But that all changed when clothing line turned MMA promoter Affliction signed the Russian to fight for them.

Affliction Entertainment was a hardcore MMA fan's dream come true. They signed the biggest names that weren't housed by the UFC and pitted them against each other.

Emelianenko's first opponent was former UFC Heavyweight Champion Tim Sylvia. Although half a foot shorter than Choi, "The Maine-iac" still held a sizable reach advantage over the Russian and most expected him to try to jab out a decision or grind the former Pride champion against the ropes like he did against Brandon Vera.

"The Last Emperor" never gave him the chance.

Sylvia was able to throw out a single jab before Emelianenko landed a jab that stunned the American that was followed by an uppercut that staggered him.

A barrage of hooks smashed against the former UFC champion's skull before he dropped face-first to the mat. The Russian immediately jumped on his back to land more punches before deciding to sink in a rear-naked choke.

Sylvia was no undersized fighter or oversized curiosity. He was a legitimate heavyweight and a recent UFC champion. And Fedor wrecked him in 36 seconds.

His next fight was even more daunting. Andrei Arlovski -- unlike Sylvia -- left the UFC on a three-fight win streak and racked up two more wins over current Octagon warriors Ben Rothwell and Roy Nelson.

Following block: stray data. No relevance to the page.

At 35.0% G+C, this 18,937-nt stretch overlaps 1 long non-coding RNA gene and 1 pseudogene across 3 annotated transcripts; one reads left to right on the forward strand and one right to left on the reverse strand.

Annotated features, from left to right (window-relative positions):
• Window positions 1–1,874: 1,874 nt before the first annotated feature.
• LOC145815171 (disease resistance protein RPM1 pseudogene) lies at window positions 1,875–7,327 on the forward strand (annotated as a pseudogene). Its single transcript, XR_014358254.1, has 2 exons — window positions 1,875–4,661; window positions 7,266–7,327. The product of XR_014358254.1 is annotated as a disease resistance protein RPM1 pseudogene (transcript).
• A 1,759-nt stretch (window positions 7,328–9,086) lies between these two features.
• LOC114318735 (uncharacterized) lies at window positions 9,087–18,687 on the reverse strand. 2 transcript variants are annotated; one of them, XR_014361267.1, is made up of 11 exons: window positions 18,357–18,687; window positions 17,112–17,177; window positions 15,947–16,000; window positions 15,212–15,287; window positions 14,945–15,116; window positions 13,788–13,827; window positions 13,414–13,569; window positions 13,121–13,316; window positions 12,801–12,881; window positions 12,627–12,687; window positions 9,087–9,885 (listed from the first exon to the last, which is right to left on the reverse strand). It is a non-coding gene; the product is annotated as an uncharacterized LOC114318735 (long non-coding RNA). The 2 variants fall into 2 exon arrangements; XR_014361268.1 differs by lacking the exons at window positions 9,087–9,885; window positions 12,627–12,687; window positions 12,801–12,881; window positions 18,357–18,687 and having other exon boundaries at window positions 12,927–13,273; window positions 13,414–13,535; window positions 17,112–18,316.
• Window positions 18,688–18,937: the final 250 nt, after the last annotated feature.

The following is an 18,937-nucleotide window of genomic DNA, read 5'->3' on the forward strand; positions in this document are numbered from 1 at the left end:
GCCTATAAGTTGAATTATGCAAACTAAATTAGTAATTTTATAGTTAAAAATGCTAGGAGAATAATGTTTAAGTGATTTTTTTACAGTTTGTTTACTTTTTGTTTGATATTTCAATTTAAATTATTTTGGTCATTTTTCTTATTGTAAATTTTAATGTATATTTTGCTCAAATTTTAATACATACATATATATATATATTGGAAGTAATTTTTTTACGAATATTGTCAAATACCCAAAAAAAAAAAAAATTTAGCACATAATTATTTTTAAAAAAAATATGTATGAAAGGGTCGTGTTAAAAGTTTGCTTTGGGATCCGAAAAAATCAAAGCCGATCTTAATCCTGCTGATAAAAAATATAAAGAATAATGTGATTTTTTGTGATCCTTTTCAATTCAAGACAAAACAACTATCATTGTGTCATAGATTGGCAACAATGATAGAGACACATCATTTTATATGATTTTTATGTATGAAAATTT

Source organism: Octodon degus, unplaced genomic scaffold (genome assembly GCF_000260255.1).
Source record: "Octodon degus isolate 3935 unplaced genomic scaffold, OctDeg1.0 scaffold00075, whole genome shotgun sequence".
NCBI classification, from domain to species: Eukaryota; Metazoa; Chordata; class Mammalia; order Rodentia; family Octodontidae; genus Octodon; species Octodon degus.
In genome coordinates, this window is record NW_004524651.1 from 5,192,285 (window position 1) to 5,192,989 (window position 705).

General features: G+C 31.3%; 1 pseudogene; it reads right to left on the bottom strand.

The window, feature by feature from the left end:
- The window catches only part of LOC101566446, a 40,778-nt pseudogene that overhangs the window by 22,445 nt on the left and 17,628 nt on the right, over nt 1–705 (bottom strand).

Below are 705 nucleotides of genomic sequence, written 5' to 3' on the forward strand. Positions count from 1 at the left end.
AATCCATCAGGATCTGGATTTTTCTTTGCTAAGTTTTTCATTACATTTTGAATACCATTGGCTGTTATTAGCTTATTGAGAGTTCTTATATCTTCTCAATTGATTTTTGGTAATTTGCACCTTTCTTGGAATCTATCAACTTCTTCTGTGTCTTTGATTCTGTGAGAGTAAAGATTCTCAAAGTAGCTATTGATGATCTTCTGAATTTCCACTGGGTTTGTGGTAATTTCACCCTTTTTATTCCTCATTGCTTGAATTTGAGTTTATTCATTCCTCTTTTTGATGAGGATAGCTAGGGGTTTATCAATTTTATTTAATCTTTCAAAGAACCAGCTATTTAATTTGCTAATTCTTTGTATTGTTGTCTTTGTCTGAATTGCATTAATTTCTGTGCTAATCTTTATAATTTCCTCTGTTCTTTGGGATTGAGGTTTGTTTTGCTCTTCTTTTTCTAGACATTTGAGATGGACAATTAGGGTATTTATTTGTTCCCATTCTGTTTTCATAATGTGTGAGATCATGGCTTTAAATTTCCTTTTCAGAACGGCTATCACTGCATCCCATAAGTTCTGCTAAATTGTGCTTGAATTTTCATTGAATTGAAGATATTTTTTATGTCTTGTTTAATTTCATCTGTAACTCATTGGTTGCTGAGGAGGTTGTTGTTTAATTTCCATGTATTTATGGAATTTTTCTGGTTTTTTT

His two losses to "The Maine-iac" were clearly behind him and he was looking like the only man who could uncrown Emelianenko.

And for several minutes into the bout at the second Affliction event -- Day of Reckoning -- it seemed like he would. The former UFC champ cracked his opponent across the jaw and seemed to stun the Russian early on in the fight and continued to keep him at bay with leg kicks and sharp boxing.

Midway through the round, Arlovski seemed to have a gameplan that would best Emelianeko. A body shot was followed by a right to the Russian's chin. A push kick from the Belrusian pushed "The Last Emperor" against the ropes.

"The Pitbull" decided to get fancy by throwing a flying knee and it was the decision that ended the fight. Flying through the air, he was at his opponent's mercy when Emelianeko unleashed an overhand right that would make Chuck Liddell proud.

Arlovski was knocked out immediately and lay on the canvas prone with a thousand yard stare as the arena and those watching at home cheered.

Emelianenko simply walked away.

Eights months later -- after Affliction Entertainment's collapse -- "The Last Emperor" signed with Strikeforce amidst rumors that a deal with the UFC was nearly in place. His nearly three-year hiatus from a major MMA company was over and he made his debut with the promotion on CBS.

In the time between Pride FC and Strikeforce, he stepped inside the ring four times. Two fights seemed like cash grabs while two were clinics against top ranked heavyweights.

His fight with Henderson seems to be a bit of both. It's a money-making superfight for sure but it's also a bout against a current Strikeforce champ and someone who is 5-1 in his last six fights.

It's a dangerous fight for Emelianenko. But he's taken his fair share of those.